Why no hip-hop at the CNE?
The “showcase of the nation” is overwhelmingly white and male
The Canadian National Exhibition has recently become as known for its death-defying junk food as its carnival rides, but the last few years have seen the annual summer fair re-emphasize its Bandshell concert series – the central musical stage with a history that’s spanned from Louis Armstrong to a nascent version of Bachman-Turner Overdrive.
This year’s Bandshell lineup, which continues until September 3, spans reggae (Jay Douglas), CanRock (I Mother Earth & the Watchmen, Sam Roberts Band, the Sheepdogs), classic rock (John Kay & Steppenwolf, Burton Cummings) and, for some reason, Kiefer Sutherland. What it doesn’t have, disappointingly, is a single hip-hop act.
How is that possible? Hip-hop has been designated the most popular genre in the United States, overtaking rock and R&B, for the first time in the country’s history, and Toronto has been a hip-hop city for decades, long before Drake. There’s a wealth of talent here, from NAV to Roy Woods and Sean Leon, just to name a few. It’s not like it’s a niche genre.
With a few exceptions – most notably Indigenous artists A Tribe Called Red, whose music skirts the lines of hip-hop and electronic – the lineup is overwhelmingly white and male.
How could an 18-day showcase of Canadian culture leave out so much of our diverse scene?
To try to find out, I contacted CNE Director of Programs, Zis Parras. “Our goal is to satisfy as much of the [CNE] audience as possible,” he says. “We want music appealing to everyone.”
But if the mandate is primarily about programming music that is “appealing to everyone,” then it might as well mirror what’s on hit radio. Visiting the CNE is a more enriching experience when you are not just entertained but, in line with its self-proclaimed “distinguished history as a showcase of the nation,” when you learn something you didn’t know coming in. But the programming is both risk-averse and fails to meet the bare minimum of inclusion.
Last year, the stage came under fire for its lack of female artists, which spawned an open letter and a bunch of online backlash. This year, beyond a few exceptions, the lineup still overwhelmingly skews male. Parras says they’re working on it. “I have offered to host a meeting with Women In Music [Canada] so they can come down to the CNE, do a walk about, look at all the different stages and we can work with them to put together a guideline or a strategy to move forward,” he says, while admitting that this step wasn’t completed in time for this summer’s Ex. “We were hoping to meet them in the spring and unfortunately things got busy, but maybe that’s my mea culpa.”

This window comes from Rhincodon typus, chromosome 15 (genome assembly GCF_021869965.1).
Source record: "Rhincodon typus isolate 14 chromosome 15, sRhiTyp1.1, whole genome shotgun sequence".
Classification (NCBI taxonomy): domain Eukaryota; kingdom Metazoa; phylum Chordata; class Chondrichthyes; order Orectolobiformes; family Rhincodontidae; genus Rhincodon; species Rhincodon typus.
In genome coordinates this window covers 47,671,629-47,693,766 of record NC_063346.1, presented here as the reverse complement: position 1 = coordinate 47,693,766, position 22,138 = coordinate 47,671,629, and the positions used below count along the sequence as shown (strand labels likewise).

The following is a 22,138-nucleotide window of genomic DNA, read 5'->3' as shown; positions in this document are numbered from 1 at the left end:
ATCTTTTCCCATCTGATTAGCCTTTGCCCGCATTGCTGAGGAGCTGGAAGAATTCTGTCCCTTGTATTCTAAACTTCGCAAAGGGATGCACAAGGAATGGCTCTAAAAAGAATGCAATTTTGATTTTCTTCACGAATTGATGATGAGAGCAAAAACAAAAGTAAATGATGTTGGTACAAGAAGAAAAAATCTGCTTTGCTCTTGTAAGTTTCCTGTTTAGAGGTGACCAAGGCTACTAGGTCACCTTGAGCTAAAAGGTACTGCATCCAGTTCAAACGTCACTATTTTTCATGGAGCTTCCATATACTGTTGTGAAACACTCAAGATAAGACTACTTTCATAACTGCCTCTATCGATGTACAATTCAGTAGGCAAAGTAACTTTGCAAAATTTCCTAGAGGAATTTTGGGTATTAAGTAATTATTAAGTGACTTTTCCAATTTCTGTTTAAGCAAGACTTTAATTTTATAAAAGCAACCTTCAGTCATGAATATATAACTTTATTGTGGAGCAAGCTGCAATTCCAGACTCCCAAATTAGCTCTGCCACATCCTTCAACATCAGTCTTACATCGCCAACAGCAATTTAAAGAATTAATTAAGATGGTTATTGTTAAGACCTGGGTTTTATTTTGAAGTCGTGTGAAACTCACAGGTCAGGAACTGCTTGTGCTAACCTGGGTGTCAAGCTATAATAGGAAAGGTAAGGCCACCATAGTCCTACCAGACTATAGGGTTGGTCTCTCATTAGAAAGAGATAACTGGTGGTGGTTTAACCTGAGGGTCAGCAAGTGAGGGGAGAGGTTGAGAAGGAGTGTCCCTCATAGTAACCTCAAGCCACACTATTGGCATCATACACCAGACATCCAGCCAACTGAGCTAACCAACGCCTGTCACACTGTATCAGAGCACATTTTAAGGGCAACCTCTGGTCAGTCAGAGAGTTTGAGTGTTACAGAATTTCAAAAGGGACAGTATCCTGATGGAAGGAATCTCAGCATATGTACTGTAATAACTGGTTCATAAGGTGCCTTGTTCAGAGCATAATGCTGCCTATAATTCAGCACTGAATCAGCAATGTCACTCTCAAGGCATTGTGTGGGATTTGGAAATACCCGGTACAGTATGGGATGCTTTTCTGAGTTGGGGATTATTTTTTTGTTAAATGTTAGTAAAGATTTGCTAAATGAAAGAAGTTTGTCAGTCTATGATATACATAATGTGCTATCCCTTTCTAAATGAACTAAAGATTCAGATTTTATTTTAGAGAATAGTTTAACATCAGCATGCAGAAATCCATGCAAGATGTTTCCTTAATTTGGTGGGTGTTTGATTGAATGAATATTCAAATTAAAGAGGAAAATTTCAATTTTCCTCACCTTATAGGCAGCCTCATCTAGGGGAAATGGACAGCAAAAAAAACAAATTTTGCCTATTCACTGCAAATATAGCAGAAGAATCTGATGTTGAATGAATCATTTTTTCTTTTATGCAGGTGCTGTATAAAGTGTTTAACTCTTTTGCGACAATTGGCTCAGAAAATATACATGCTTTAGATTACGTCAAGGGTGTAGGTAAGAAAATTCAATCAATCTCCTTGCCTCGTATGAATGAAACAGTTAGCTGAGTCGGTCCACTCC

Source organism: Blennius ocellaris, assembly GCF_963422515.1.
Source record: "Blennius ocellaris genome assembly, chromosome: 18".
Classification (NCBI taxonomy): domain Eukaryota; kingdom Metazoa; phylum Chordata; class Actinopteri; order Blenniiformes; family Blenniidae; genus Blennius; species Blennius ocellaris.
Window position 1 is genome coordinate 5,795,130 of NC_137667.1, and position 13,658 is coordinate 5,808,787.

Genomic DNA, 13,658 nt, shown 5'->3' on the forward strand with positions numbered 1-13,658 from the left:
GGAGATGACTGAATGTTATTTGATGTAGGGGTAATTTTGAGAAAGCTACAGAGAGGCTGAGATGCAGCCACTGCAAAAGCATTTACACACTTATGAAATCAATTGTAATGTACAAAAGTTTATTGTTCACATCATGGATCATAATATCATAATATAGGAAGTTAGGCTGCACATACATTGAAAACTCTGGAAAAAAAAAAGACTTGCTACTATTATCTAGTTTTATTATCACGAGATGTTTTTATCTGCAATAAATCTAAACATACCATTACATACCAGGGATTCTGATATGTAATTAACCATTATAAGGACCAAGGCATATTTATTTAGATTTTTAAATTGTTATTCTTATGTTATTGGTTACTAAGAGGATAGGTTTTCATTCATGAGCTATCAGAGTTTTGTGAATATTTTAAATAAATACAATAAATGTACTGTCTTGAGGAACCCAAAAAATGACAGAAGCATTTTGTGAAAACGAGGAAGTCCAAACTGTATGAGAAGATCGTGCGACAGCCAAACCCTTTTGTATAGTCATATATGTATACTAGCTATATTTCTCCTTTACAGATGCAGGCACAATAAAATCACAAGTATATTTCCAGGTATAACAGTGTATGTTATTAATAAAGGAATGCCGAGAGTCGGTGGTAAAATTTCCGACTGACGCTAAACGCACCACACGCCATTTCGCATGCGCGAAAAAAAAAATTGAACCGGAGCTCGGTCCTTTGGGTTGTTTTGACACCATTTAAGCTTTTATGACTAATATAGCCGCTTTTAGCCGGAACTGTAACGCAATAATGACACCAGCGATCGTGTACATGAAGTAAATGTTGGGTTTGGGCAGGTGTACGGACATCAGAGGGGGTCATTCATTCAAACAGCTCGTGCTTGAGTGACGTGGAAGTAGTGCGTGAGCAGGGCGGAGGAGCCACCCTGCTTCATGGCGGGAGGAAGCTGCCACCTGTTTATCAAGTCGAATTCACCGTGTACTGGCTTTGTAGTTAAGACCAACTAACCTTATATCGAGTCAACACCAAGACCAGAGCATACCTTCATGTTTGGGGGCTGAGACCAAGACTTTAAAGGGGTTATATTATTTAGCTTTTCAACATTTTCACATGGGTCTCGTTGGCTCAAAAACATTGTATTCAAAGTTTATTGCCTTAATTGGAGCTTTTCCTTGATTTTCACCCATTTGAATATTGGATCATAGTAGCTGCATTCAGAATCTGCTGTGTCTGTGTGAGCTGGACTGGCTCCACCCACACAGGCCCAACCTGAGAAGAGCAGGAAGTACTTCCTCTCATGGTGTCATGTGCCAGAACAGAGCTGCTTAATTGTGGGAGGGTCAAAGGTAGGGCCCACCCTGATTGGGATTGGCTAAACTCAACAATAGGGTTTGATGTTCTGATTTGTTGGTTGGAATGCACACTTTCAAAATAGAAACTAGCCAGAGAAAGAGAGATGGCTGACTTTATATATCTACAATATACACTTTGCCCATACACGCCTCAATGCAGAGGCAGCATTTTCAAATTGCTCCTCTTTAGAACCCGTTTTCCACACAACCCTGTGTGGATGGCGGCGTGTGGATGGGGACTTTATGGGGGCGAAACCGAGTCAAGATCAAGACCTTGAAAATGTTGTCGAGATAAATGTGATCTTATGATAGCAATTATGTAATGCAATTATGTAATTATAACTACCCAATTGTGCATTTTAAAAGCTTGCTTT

That gesture, however small, does not seem to have a hip-hop counterpart. When I asked Parras about including more hip-hop in the future, his answer was not encouraging.
“We’ve tried in the past to book hiphop but it hasn’t really gone very well,” he says. “We’ve had complaints from family audiences saying they didn’t think it was appropriate for them. I remember the last time we had a hip-hop performer, I can’t remember who it was, we asked him to just control the language. Every other song had fbombs in it.”
There’s some recent precedent for that kind of apprehension – a recent free Canada 150 performance by Belly at Nathan Phillips Square led to the city releasing an official apology for his language – it’s still unfair and misleading to stereotype the whole genre as “inappropriate,” the same way others categorically dismiss it as violent and criminal.
As Brown University professor and hip-hop scholar Tricia Rose notes, “Speaking truth to power serves to unify people who feel that their points of view and life experiences are being overlooked, denied, and ignored. Hiphop comes out of this tradition, and despite the current state of commercial hip-hop, many young fans, less visible artists and activists are working to keep it alive.”
The CNE, and other music venues that have pulled the plug on hip-hop, should bear this in mind: in saying “no” to hip-hop, they are complicit in the silencing of marginalized voices.
Toronto’s “hip-hop mayor” Addi “Mindbender” Stewart echoes this sentiment. “It’s a great disservice and even disrespect to the creative community to not select any hip-hop performer or any element of the culture,” he tells me. “Toronto is currently home to the world’s biggest hip-hop artist, yet the CNE doesn’t understand the value of offering any hip-hop artists in their lineup?”
When I ask Mindbender about Parras referencing the “language” incident from last year, he correctly points out, “[The CNE] can’t blame rap, because not every rapper swears in every song. Shad is a Juno-winning Canadian MC with no swear words in his entire catalogue. I can’t believe they think they can justify this kind of cultural blindness in this day and age.”
Were the CNE actually plugged into hip-hop culture, as it is with many other genres, their experience with the unnamed hip-hop artist may not have so easily dissuaded them from looking for more family-friendly artists. Likewise, if the CNE were more aware of the abundant diversity that makes up the Canadian musical landscape, they may have had a truly inclusive Bandshell lineup this year.
The question remains, however, as to whether the CNE cares. firstname.lastname@example.org | @IAmSalvatori
“Toronto is currently home to the world’s biggest hip-hop artist, yet the CNE doesn’t understand the value of offering any hip-hop in their lineup?”